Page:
the world's consumers live outside the United States, international
trade is vital to American farmers. Yet, due to an average global
agriculture tariff of 62 percent, just 25 percent ($14 billion) of
American agricultural products are exported. The United States
cannot win access to global agriculture markets without paring back
its own farm subsidies.
Enacting a Barrier
liberals have together called for phasing out farm subsidies and
replacing them with Farmer Savings Accounts and other crop
insurance mechanisms that shield family farmers from crop
unpredictability without creating a permanent welfare system or
subsidizing large agribusinesses. For various reasons,
organizations representing taxpayers, consumers, environmentalists,
international trade, third-world countries, and even farmers
themselves have united around the shared conclusion that the 2002
farm bill was a step backwards. Thus, President George W. Bush has
called for reducing the annual farm subsidy cap from $360,000 to
$250,000 per farm and closing loopholes that allow large farms to
collect much more than that. At the Doha round of international
trade negotiations, the United States has proposed sweeping farm
subsidy reforms designed to open up foreign markets. As 2007 nears,
agriculture reform proposals are overflowing.
Every one of these
proposals is endangered by the proposed four-year farm bill
extension. A spokesperson for Senate Agriculture, Nutrition, and
Forestry Committee Chairman Saxby Chambliss has stated that the
Senator still plans to write new farm subsidy provisions in 2007
but that extending the farm bill through 2011 is necessary to
guarantee that the budget reconciliation reforms designed to save
$3 billion between 2006 and 2010 come to an end in 2011. This alone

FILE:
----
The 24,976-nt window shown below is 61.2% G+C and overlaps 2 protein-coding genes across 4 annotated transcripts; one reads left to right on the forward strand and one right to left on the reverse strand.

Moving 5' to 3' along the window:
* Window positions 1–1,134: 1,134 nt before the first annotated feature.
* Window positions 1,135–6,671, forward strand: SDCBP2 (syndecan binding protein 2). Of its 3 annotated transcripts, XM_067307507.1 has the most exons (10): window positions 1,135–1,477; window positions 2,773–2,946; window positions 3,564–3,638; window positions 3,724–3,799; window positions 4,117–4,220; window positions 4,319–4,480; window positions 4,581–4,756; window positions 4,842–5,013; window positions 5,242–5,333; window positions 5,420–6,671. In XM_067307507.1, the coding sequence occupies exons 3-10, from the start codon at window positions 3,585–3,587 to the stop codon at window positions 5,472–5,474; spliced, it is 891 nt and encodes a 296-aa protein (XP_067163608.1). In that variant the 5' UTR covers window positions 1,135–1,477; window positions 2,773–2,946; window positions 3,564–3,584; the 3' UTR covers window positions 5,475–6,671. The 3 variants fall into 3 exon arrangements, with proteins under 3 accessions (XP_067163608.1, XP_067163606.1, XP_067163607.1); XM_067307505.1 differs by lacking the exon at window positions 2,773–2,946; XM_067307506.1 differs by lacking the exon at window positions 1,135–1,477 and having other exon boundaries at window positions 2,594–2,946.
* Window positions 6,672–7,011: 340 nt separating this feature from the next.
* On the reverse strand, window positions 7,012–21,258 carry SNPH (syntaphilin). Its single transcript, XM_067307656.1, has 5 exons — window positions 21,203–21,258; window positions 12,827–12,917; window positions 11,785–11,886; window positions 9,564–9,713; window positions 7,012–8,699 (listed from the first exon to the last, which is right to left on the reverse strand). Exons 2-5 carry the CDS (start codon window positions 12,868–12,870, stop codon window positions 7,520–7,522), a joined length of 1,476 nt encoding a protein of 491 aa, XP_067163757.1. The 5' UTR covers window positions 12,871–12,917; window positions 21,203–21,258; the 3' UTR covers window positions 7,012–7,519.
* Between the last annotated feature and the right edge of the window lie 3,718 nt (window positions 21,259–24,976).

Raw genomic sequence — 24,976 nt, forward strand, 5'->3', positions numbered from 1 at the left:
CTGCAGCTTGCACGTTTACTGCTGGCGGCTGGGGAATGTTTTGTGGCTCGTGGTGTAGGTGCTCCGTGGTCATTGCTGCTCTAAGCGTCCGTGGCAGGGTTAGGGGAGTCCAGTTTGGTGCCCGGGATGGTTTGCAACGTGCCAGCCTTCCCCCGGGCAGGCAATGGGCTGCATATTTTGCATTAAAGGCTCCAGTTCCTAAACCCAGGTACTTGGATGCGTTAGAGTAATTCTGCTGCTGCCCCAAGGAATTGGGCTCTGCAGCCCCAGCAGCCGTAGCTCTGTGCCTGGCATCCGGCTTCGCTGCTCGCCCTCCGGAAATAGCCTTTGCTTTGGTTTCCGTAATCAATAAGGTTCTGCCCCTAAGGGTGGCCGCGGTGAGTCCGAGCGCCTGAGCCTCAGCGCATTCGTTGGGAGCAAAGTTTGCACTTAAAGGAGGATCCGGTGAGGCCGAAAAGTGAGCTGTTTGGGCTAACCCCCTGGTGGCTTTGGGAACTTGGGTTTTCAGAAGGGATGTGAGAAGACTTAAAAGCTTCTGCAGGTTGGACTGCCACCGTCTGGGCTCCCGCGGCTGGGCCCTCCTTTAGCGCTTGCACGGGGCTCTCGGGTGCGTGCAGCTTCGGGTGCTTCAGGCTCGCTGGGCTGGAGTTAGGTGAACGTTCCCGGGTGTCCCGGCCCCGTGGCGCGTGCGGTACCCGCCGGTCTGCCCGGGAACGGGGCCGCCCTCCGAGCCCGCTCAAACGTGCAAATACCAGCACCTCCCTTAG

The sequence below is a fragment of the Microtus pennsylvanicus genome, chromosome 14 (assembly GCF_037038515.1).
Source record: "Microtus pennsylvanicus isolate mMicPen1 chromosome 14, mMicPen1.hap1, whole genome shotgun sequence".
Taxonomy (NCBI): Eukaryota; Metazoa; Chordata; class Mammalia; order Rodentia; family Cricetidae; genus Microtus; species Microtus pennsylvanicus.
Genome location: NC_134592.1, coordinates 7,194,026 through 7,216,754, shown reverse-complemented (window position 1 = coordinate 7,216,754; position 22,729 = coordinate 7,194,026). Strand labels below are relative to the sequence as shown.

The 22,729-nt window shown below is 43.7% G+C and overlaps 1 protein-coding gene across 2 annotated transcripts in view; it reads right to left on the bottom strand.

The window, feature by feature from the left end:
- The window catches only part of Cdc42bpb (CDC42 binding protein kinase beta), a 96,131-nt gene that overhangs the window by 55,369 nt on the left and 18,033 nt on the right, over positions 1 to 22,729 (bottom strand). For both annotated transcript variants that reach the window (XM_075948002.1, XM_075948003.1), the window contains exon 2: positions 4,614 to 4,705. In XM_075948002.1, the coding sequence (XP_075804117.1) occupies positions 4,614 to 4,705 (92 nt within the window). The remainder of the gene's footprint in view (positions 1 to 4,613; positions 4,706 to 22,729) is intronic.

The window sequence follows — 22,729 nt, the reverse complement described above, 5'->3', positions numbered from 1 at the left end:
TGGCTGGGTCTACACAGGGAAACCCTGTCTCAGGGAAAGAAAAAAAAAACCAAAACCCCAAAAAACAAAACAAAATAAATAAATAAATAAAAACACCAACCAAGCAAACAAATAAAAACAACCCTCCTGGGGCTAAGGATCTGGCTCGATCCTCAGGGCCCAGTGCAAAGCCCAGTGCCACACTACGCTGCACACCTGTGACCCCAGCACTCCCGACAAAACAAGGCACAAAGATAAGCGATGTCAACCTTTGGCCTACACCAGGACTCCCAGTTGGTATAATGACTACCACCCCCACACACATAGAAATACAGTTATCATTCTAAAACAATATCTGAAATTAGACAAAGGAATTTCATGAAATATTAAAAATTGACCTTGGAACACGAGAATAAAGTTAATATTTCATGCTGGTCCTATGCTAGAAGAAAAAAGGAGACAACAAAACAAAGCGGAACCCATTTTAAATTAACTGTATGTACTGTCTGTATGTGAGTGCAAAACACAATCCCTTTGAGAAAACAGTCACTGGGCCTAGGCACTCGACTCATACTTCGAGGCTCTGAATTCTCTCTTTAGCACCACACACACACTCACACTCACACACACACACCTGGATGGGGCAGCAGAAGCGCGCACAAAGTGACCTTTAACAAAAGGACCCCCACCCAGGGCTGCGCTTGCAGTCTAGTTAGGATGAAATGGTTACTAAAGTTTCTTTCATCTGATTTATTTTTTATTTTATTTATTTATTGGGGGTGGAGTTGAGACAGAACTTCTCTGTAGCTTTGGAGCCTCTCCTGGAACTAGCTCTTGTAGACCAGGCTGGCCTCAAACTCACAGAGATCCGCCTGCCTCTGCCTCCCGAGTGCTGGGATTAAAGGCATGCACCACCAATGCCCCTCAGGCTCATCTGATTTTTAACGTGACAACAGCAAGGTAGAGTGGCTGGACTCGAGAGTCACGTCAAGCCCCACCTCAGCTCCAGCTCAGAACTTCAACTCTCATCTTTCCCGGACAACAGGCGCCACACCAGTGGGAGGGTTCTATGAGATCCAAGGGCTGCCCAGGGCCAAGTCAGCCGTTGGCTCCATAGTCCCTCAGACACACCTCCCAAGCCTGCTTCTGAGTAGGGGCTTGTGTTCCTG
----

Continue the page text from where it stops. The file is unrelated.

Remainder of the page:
should be a reason to oppose the extension. Entitlement reforms
should create permanent savings by permanently altering program
spending formulas. By reverting to the old farm subsidy formulas in
2011, spending growth rates will spike back up to their pre-2006
levels and much of the permanent savings will be lost.
lawmakers plan to write a new farm bill in 2007, then there is no
reason to extend current law through 2011. Surely they could enact
whatever changes they want to the 2011 baseline while writing the
four-year extension functions as an accounting gimmick that creates
a barrier for real agriculture reform. Despite Sen. Chambliss' best
intentions, once subsidy levels have been extended through 2011,
there will be no statutory obligation to fix them in 2007.
Supporters of the current system will likely consider these
baseline levels as a floor and therefore see little reason to
"reopen the farm bill" if the 2007 budget environment is more
strict than the free-spending environment that produced the bloated
2002 legislation. Farm subsidy reforms will be difficult enough to
enact in 2007 without creating a new $60 billion status quo.
$60 billion commitment is not scored by the Congressional Budget
Office as "new" spending because these spending levels were already
assumed in long-term baseline estimates. However, by extending the
current farm subsidy programs, lawmakers would lock that bloated
baseline into law for four more years and likely prevent any
meaningful agriculture reforms. Lawmakers should reconsider this
stealth commitment to spend $60 billion more on a failed
M. Riedl is Grover M. Hermann Fellow in Federal Budgetary
Affairs in the Thomas A. Roe Institute for Economic Policy Studies
at The Heritage Foundation.